We can do better than Trump and Avenatti though, I think — I mean, I have to hope. Otherwise I’m living in a room with upturned furniture and pretending everything is fine by sitting on the back of the sofa and watching TV upside-down, all whilst trying not to drip marinara sauce onto my stupid face.

In 2018 America, we are all that burning “this is fine” dog.

Maybe the rumours of Avenatti running in 2020 are just meant to scare Trump — He’s drumming-up hot-air to intimidate the President because that’s what Trump did to politicians for decades. Except, Trump eventually ended up running, and he won. So I can’t disregard these threats to run for office anymore.

Democrats don’t need Avenatti, and I want to warn people now to not fall for his Trump-esq anti-charm.

His proclamation of beliefs and ideologies are basic for left-leaning people in 2018, but that’s all they are. Of course we all want women to have equal rights, for children to not die at school, and for EVERYONE to have access to healthcare. Those are the standard beliefs of any social-minded individual.

But what makes you stand out to the point you should represent us en-masse? What have you done for the communities you’ve lived in? When have you put those ideologies into practice? Because even if that accusation of domestic violence is proven false, you still have it swirling around you.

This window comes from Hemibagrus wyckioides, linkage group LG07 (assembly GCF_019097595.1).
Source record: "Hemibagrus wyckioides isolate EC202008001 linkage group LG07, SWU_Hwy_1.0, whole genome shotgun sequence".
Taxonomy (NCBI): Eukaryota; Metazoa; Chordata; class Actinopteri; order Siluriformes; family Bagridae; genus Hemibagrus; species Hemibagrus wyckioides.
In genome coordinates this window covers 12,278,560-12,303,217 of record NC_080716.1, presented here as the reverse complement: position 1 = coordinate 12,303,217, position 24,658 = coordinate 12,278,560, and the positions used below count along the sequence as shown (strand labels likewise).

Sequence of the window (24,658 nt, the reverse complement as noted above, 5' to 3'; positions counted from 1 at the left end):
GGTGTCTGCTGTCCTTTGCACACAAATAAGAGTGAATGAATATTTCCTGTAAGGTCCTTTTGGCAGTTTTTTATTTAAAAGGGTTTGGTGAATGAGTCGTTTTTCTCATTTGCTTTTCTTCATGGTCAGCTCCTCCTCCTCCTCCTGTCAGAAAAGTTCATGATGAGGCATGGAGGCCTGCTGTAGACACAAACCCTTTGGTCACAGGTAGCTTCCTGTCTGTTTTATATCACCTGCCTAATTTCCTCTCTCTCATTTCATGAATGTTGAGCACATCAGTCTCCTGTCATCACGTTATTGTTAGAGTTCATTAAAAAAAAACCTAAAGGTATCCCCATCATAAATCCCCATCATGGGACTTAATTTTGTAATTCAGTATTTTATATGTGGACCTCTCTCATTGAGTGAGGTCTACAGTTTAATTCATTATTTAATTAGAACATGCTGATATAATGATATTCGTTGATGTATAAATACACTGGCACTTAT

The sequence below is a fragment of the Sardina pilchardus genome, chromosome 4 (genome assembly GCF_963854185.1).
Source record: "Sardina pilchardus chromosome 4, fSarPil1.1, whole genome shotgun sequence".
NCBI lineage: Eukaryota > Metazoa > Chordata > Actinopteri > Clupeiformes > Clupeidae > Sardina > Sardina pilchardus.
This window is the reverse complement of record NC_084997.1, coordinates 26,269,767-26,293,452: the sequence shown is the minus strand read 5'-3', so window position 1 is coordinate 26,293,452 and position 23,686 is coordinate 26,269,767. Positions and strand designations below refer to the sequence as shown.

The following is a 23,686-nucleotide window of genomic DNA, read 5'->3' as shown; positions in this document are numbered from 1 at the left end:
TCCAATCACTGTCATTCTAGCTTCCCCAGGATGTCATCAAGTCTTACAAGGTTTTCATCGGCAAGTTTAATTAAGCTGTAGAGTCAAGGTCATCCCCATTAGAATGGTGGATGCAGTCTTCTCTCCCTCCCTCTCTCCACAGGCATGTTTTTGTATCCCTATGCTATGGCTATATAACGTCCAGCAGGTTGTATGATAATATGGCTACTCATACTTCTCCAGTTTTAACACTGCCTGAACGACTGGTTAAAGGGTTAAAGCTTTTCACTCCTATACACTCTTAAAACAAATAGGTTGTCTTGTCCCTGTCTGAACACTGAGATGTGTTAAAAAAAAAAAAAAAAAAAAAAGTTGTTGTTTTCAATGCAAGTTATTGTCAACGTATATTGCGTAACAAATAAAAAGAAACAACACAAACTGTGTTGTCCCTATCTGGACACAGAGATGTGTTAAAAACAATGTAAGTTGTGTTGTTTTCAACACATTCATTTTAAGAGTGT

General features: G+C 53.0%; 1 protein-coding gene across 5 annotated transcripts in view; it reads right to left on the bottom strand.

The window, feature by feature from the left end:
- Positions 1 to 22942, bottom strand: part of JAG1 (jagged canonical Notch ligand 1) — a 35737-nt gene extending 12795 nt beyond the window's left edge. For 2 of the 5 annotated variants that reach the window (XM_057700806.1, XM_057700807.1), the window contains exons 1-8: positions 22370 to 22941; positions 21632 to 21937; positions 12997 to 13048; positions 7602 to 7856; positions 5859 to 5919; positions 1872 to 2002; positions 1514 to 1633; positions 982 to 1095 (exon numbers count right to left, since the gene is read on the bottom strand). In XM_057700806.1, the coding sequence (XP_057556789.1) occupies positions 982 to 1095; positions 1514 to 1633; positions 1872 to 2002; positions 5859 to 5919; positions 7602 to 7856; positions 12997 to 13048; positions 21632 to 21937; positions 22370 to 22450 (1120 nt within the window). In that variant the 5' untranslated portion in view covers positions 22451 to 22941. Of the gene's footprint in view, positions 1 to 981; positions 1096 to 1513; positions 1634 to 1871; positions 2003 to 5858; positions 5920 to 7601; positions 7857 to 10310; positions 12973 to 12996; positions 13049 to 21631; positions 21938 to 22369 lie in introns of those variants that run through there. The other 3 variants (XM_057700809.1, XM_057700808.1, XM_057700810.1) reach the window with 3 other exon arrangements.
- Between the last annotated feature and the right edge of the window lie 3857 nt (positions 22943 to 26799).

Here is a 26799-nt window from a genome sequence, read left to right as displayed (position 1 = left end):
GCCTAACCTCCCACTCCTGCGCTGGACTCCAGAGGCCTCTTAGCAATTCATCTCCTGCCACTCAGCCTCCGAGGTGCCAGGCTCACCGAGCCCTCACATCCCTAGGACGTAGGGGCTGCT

The remedy to Trump politics isn’t more Trump politics.

He might be able to throw insults, and make the Orange Big Boy turn a deeper shade of red, but that doesn’t mean we should take politics in that direction. There should be as little insult and bullying as possible, and the only hard words in a strong democracy should come from the press, as they push for answers that accurately inform the people.

If we side with Avenatti in 2020, we sink to a Republican level. I would rather win the race the right way in 2024, than win the wrong way in 2020.

Despite the narrative that’s sang by many, liberals are currently in the passenger seat, and we’re riding shotgun to a maniac driver in the losing lane. The only thing we have left is the moral high ground, and if we back someone like Avenatti just because they have the stones to go toe to toe on insults with Trump, well, we’ll fall from that too.

Avenatti 2020 would be like reaching for the wheel of the car and swerving us into a tree at ninety miles per hour. It’d be terrifying and interesting for all of about twenty seconds, before everything explodes in our face, and our spinal cord launches itself through our eye-sockets.

Sure, we might have to sit Bernie or Biden in the losing seat, and endure another four years of being driven around by the maniac. But that means by 2024 we’ll have a star driver, some young hotshot with experience beyond their years because of the climate they had to endure.